Continue reading

THIRD HOUSE: Rep. Culver says ‘world would be a better place,’ without Indiana State Teachers Association

goshennews.com By JULIE CROTHERS julie.crothers@goshennews.com 2/21/15 GOSHEN — As tensions rose surrounding the topic of Indiana’s embattled education system, state Rep. Wes Culver on Saturday took a shot at the Indiana State Teachers Association. “The world would be a better place … Continue reading

Obama’s Expected Keystone Pipeline Veto Is Likely to Be the First in a Wave

(Summary of Bills vetoed including brief description, 1789-present – Admin.)

NYTimes.com
By Michael D. Shear and Coral Davenport
2/22/15

WASHINGTON — Wielding the weapon of his pen, President Obama this week is expected to formally reject a Republican attempt to force construction of the Keystone XL oil pipeline. But in stopping the transit of petroleum from the forests of Alberta to the Gulf Coast, Mr. Obama will be opening the veto era of his presidency.

The expected Keystone veto, the third and most significant of Mr. Obama’s six years in office, would most likely be followed by presidential vetoes of bills that could emerge to make changes in the Affordable Care Act, impose new sanctions on Iran and roll back child nutrition standards, among others…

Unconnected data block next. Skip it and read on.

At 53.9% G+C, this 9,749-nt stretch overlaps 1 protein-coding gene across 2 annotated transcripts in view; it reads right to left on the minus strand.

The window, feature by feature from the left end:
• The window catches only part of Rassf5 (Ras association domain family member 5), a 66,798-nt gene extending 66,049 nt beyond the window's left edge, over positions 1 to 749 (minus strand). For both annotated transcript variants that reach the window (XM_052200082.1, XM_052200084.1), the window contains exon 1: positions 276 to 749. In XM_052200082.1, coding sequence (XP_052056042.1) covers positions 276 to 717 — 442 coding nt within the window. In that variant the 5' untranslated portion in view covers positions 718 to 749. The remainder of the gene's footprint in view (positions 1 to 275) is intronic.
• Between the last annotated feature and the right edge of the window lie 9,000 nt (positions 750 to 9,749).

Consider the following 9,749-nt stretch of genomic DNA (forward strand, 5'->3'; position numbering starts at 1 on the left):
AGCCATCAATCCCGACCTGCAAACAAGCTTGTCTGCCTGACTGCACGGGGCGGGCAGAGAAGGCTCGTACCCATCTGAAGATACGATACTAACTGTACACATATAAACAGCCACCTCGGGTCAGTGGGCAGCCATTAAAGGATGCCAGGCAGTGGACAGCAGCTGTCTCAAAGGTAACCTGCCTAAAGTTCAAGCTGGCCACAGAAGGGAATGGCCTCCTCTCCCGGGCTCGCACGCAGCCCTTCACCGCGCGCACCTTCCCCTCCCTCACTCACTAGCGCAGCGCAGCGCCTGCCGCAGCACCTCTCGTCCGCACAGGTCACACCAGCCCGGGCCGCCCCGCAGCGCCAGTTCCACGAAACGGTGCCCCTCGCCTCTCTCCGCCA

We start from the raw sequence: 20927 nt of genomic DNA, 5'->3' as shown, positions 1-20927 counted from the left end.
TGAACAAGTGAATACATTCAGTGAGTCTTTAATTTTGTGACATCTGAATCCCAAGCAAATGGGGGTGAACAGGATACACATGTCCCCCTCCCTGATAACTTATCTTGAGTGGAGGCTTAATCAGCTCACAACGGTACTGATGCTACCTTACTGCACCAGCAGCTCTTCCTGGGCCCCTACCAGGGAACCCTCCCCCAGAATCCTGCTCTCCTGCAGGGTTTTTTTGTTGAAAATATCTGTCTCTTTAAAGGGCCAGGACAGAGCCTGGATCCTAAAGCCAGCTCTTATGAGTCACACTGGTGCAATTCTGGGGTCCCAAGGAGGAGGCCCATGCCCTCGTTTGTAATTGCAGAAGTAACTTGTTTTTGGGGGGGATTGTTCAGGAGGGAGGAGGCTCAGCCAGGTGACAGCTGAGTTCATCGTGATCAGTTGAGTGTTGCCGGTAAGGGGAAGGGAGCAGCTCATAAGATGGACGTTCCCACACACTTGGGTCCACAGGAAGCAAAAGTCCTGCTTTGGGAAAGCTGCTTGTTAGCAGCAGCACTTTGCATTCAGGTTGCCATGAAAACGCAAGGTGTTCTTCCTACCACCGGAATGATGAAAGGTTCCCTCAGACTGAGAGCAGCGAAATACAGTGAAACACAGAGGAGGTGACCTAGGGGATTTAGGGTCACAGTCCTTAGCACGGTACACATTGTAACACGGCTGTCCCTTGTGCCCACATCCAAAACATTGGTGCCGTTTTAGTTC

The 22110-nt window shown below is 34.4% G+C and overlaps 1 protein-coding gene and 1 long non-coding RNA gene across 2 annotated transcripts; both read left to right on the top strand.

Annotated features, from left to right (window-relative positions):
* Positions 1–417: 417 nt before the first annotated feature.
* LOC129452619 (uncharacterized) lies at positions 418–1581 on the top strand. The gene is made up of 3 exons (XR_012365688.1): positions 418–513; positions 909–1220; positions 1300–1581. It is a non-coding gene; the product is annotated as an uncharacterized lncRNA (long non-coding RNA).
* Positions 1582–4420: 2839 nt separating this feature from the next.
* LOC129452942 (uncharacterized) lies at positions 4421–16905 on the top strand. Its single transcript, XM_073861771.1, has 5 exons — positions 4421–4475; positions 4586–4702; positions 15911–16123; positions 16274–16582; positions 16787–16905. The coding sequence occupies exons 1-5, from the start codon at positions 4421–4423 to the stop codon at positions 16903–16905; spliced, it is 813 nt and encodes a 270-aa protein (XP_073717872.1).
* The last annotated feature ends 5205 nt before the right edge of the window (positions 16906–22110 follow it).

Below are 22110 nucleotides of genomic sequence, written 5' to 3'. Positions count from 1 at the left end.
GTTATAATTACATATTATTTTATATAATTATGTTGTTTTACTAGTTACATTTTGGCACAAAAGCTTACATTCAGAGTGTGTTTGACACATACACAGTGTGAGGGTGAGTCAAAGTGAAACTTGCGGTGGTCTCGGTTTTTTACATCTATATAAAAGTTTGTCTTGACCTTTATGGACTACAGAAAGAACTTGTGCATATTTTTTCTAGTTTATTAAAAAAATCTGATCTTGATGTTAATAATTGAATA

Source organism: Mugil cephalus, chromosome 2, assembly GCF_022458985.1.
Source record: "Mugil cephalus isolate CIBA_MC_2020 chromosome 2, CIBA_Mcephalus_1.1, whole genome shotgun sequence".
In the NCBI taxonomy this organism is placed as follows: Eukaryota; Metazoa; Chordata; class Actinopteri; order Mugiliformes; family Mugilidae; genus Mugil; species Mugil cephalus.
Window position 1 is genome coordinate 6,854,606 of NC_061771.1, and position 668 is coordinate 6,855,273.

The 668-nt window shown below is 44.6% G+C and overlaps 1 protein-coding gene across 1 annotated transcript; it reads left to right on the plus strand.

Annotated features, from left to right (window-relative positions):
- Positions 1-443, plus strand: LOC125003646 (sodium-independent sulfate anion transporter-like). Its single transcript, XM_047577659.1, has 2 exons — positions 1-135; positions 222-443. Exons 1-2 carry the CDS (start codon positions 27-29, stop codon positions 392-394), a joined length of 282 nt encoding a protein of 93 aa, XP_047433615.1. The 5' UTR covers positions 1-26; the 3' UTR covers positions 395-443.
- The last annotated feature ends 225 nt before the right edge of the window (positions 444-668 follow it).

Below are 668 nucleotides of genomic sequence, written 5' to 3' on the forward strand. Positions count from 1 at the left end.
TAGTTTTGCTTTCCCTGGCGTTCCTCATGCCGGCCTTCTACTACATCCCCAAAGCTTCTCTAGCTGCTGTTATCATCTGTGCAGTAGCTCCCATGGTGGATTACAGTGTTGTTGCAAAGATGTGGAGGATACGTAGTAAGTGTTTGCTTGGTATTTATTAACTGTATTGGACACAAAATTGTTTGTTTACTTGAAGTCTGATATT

…If Mr. Obama takes the veto path in his last two years in office, he could easily surpass the 12 vetoes of his immediate predecessor, President George W. Bush. He will not come close to the 635 vetoes that President Franklin D. Roosevelt issued during his 12 years in office or the 414 by President Grover Cleveland during his first term. But Mr. Obama might match the 37 by President Bill Clinton or the 44 by the first President George Bush…